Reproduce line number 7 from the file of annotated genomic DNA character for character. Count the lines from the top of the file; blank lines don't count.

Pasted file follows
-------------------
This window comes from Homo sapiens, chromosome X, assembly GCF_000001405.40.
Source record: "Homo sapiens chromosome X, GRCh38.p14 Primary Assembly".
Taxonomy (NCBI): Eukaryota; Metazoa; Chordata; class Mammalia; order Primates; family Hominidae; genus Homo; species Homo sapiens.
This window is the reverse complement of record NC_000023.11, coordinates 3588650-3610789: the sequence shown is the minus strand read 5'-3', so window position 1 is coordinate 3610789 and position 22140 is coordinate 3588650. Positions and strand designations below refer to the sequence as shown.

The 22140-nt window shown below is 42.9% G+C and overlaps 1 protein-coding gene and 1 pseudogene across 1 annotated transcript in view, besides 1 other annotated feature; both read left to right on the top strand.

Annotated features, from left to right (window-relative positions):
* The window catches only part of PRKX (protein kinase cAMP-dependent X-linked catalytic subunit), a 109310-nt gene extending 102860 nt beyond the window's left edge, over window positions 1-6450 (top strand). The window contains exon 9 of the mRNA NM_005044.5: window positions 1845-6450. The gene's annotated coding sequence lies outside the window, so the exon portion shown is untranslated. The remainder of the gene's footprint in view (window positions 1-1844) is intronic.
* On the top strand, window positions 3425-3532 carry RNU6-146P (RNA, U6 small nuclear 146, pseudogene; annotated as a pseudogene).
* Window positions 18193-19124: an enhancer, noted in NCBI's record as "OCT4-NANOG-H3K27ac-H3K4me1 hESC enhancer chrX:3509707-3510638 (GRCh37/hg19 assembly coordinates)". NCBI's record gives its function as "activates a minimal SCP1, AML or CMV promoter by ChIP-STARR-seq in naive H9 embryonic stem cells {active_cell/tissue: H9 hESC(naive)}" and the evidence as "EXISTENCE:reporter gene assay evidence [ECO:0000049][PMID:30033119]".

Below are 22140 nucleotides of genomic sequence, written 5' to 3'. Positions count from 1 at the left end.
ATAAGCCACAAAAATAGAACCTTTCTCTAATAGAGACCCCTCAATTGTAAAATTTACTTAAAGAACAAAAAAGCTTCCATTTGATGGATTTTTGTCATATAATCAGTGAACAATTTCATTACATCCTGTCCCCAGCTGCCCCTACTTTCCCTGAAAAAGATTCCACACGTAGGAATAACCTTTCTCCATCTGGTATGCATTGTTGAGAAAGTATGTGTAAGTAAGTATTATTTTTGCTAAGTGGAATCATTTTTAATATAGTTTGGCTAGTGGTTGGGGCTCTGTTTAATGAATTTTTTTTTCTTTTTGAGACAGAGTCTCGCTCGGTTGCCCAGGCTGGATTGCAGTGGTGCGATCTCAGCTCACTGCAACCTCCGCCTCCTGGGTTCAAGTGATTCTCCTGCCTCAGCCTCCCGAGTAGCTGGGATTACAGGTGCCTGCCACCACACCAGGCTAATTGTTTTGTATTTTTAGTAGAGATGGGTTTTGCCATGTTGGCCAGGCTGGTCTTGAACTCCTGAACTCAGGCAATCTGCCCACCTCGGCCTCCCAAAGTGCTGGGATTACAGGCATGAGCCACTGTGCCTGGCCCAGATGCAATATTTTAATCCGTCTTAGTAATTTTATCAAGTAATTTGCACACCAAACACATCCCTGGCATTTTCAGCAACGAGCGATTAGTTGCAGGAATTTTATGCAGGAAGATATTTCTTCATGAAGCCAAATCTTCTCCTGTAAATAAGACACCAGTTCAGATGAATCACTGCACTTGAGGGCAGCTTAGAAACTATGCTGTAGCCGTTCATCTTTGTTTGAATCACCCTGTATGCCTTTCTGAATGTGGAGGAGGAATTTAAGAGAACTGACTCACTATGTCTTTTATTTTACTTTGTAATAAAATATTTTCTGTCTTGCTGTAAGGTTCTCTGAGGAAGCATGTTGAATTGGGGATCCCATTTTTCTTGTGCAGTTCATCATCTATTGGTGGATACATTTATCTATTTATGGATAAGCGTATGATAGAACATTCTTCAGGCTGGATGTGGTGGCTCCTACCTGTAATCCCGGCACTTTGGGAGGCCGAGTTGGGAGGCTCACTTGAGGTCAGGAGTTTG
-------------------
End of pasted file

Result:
* The window catches only part of PRKX (protein kinase cAMP-dependent X-linked catalytic subunit), a 109310-nt gene extending 102860 nt beyond the window's left edge, over window positions 1-6450 (top strand). The window contains exon 9 of the mRNA NM_005044.5: window positions 1845-6450. The gene's annotated coding sequence lies outside the window, so the exon portion shown is untranslated. The remainder of the gene's footprint in view (window positions 1-1844) is intronic.